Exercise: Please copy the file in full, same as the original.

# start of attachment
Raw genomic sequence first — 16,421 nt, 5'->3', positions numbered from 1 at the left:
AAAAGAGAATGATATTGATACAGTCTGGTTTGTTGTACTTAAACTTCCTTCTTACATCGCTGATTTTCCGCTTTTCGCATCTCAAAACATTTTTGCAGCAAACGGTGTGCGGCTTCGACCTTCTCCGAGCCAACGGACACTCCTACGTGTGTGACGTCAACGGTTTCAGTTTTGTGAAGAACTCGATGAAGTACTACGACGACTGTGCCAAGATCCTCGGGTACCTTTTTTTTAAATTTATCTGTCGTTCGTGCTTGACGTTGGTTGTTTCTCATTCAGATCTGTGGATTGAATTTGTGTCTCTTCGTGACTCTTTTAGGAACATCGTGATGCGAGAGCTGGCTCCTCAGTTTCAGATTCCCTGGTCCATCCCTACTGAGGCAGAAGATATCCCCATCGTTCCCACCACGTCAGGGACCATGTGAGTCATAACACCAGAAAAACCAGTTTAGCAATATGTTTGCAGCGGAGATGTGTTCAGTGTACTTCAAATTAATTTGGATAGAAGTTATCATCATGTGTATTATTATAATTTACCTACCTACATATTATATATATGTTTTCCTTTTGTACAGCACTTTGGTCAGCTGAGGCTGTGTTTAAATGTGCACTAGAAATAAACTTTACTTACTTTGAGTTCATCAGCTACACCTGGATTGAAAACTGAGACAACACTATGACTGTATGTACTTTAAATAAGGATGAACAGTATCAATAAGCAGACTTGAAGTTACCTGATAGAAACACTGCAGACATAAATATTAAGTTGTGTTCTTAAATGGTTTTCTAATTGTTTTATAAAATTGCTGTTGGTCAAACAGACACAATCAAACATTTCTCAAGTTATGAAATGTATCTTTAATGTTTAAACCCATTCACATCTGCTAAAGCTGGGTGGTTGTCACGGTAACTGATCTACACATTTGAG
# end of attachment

Raw genomic sequence first — 16,421 nt, 5'->3', positions numbered from 1 at the left:
AAAAGAGAATGATATTGATACAGTCTGGTTTGTTGTACTTAAACTTCCTTCTTACATCGCTGATTTTCCGCTTTTCGCATCTCAAAACATTTTTGCAGCAAACGGTGTGCGGCTTCGACCTTCTCCGAGCCAACGGACACTCCTACGTGTGTGACGTCAACGGTTTCAGTTTTGTGAAGAACTCGATGAAGTACTACGACGACTGTGCCAAGATCCTCGGGTACCTTTTTTTTAAATTTATCTGTCGTTCGTGCTTGACGTTGGTTGTTTCTCATTCAGATCTGTGGATTGAATTTGTGTCTCTTCGTGACTCTTTTAGGAACATCGTGATGCGAGAGCTGGCTCCTCAGTTTCAGATTCCCTGGTCCATCCCTACTGAGGCAGAAGATATCCCCATCGTTCCCACCACGTCAGGGACCATGTGAGTCATAACACCAGAAAAACCAGTTTAGCAATATGTTTGCAGCGGAGATGTGTTCAGTGTACTTCAAATTAATTTGGATAGAAGTTATCATCATGTGTATTATTATAATTTACCTACCTACATATTATATATATGTTTTCCTTTTGTACAGCACTTTGGTCAGCTGAGGCTGTGTTTAAATGTGCACTAGAAATAAACTTTACTTACTTTGAGTTCATCAGCTACACCTGGATTGAAAACTGAGACAACACTATGACTGTATGTACTTTAAATAAGGATGAACAGTATCAATAAGCAGACTTGAAGTTACCTGATAGAAACACTGCAGACATAAATATTAAGTTGTGTTCTTAAATGGTTTTCTAATTGTTTTATAAAATTGCTGTTGGTCAAACAGACACAATCAAACATTTCTCAAGTTATGAAATGTATCTTTAATGTTTAAACCCATTCACATCTGCTAAAGCTGGGTGGTTGTCACGGTAACTGATCTACACATTTGAG